Strategic ambulance location: optimization with multiple performance measures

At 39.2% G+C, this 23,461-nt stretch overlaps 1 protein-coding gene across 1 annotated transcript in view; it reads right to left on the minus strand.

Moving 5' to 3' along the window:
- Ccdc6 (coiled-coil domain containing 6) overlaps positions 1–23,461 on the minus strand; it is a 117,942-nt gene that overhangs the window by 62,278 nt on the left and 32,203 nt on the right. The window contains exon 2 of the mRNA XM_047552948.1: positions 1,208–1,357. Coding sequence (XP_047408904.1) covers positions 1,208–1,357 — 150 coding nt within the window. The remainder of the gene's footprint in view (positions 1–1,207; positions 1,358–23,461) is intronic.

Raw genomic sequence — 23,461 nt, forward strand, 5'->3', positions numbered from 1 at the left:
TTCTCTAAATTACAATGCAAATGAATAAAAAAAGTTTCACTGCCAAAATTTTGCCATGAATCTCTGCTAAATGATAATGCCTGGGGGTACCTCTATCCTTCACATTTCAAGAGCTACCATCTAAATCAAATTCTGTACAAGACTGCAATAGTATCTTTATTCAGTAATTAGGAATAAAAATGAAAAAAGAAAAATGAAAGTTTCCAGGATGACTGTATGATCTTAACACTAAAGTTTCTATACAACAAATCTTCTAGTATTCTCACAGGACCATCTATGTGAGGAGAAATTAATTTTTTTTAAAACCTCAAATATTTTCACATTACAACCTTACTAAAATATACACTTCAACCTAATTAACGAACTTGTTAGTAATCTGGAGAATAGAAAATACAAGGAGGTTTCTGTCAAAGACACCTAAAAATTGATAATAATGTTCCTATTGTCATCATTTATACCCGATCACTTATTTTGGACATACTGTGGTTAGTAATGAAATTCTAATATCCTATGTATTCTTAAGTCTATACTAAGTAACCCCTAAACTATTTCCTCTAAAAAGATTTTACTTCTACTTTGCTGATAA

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Emergency medical services (EMS) have been of interest for operations research since the middle of the 1960 s. Since then there have been published numerous articles on the location of ambulances stations, allocation of ambulances, dispatching of vehicles, re-deployment of ambulances and evaluation methods. This thesis presents a new problem for the location of ambulance stations and allocation of ambulances in heterogeneous regions, referred to as the Maximum Expected Performance Location Problem for Heterogeneous Regions (MEPLP-HR). The problem applies multiple performance measures as well as station specific probabilities for the availability of ambulances at a station. Compared with earlier problems, the MEPLP-HR is more realistic for heterogeneous regions as the service rate of ambulances in the problem depends on the area a station covers. A mixed integer linear model is proposed to solve the problem. The probability for available ambulances is found by utilizing queuing theory together with the service rate and arrival rate of calls for each station. In contrast to recent models, the probability for available ambulances is calculated within the model. Hence, it is not necessary to use iterative solution approaches. The formulation is strengthened using valid inequalities and a reformulation of a restriction. With the strengthening constraints, both the solutions and the best bounds are improved.The computational studies are performed on the heterogeneous region of Sør-Trøndelag in Norway. For this region, the model is able to find a realistic solution that has a higher expected performance than the current solution on each of the given performance measures. The model is also tested with different weights for the performance measures, with the conclusion that the weights significantly affect the locations and allocation of stations and ambulances. By using the model as a decision support tool, three real managerial cases are analyzed together with potential solutions. The first case concerns the importance of taking multiple time periods into account when planning. The results from the computational study indicate that it is sufficient to plan for the busiest period. The second case analyzes the consequences and potential mitigating actions for closing down a local emergency room (ER). By closing the local ER, the travel time to ER will increase significantly for the zones close to the local ER. However, adding an extra ambulance and ambulance station can to some degree mitigate this effect. The third case concerns the benefit of transferring all non-urgent transport calls to designated non-urgent transport vehicles. The analysis in this case shows that there is a potential to reduce the number of ambulances by one fifth if designated non-urgent vehicles are introduced.This thesis consists of a report and two articles. The report is the main part of the thesis and contains all of our results and analyses. The articles are found as separate works after the report. The first one, "Strategic ambulance location for heterogeneous regions", presents the problem, the proposed model and technical characteristics. The second article, "Strategic Emergency Medical Service Planning - Three Case Studies", presents how the model can be applied as a decision support tool. The articles are based on the report, hence the report and articles are to some degrees overlapping.